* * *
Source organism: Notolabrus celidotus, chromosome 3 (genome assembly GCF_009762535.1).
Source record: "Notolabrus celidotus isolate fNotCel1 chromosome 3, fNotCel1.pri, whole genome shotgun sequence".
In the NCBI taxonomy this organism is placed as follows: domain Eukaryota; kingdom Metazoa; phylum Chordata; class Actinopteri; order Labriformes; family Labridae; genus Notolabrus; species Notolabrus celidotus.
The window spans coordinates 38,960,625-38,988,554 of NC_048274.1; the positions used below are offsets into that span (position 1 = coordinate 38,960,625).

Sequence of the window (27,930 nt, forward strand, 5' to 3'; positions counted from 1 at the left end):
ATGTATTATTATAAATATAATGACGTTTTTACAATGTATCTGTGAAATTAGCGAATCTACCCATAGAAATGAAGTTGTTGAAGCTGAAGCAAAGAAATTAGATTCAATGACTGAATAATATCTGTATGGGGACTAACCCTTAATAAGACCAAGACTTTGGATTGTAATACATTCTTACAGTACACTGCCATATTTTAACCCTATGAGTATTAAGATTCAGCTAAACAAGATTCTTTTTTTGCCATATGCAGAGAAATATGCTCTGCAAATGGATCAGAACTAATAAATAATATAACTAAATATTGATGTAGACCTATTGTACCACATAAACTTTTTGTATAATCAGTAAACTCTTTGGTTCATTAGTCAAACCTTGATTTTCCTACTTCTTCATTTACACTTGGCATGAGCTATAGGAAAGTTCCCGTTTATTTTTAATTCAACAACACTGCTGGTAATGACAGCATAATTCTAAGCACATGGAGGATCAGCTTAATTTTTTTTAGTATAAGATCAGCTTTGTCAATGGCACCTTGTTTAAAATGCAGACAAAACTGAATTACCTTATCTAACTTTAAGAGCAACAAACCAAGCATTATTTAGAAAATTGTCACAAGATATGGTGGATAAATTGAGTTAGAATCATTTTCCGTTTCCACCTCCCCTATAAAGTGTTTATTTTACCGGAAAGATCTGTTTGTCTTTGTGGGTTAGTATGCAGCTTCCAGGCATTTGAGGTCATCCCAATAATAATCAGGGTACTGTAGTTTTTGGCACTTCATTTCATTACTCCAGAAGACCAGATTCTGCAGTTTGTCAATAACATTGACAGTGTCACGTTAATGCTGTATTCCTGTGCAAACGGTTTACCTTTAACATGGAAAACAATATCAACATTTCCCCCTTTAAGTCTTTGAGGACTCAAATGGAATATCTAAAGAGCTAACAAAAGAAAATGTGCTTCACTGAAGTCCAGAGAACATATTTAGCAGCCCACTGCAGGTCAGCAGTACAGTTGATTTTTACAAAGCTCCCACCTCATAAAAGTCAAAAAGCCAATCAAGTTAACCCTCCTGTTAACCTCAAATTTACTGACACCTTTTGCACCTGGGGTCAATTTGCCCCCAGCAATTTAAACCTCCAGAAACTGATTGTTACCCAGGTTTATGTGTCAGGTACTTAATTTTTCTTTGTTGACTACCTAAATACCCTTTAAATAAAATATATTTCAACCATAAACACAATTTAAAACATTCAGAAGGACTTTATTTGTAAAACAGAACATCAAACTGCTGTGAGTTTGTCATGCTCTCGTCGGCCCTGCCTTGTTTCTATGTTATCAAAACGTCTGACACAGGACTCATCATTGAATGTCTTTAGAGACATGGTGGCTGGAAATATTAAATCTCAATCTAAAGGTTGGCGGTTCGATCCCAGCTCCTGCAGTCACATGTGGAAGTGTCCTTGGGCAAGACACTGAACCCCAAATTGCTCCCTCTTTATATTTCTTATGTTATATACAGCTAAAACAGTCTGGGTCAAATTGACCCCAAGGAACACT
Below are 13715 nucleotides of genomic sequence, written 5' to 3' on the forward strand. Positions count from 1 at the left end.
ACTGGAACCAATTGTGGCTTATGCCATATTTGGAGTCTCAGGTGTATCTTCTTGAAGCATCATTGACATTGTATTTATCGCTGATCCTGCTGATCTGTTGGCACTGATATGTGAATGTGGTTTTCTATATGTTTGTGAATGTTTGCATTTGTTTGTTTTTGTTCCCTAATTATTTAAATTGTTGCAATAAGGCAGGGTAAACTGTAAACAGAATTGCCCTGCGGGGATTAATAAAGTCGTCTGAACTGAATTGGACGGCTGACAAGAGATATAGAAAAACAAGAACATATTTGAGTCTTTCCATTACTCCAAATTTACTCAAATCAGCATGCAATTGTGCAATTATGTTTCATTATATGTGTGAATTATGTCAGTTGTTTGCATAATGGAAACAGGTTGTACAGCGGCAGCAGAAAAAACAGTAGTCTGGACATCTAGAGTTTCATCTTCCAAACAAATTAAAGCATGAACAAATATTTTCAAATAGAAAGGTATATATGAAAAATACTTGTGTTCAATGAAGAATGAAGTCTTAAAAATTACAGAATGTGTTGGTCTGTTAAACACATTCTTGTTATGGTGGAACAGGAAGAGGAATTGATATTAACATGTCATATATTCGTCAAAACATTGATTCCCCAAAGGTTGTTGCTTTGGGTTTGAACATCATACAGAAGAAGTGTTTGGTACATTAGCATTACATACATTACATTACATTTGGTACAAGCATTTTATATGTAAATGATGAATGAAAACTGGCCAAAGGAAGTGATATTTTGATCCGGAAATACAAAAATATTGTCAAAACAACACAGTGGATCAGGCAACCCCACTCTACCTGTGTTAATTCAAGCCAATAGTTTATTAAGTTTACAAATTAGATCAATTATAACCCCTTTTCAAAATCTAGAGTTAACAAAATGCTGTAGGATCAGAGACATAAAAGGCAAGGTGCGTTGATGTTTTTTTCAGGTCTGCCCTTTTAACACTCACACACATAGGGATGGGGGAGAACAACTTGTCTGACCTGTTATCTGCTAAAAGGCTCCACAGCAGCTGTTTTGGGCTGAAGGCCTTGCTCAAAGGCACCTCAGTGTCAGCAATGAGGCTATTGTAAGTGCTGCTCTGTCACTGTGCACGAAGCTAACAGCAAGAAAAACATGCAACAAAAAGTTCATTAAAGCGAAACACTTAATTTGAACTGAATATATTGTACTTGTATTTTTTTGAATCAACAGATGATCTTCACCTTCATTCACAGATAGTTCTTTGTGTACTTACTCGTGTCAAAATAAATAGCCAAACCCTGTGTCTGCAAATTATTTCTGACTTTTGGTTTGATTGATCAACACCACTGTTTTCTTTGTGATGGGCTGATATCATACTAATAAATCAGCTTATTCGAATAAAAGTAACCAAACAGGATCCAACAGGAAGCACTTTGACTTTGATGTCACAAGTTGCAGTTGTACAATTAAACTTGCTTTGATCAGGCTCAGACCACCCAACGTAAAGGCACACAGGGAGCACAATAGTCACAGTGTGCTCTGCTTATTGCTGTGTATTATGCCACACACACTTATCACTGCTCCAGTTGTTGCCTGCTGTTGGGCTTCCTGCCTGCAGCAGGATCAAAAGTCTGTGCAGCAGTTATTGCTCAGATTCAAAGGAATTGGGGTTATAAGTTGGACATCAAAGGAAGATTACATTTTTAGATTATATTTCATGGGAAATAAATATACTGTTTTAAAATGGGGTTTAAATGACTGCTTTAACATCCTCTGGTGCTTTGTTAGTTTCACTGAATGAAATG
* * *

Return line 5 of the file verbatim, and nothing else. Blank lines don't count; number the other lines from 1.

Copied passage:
Sequence of the window (27,930 nt, forward strand, 5' to 3'; positions counted from 1 at the left end):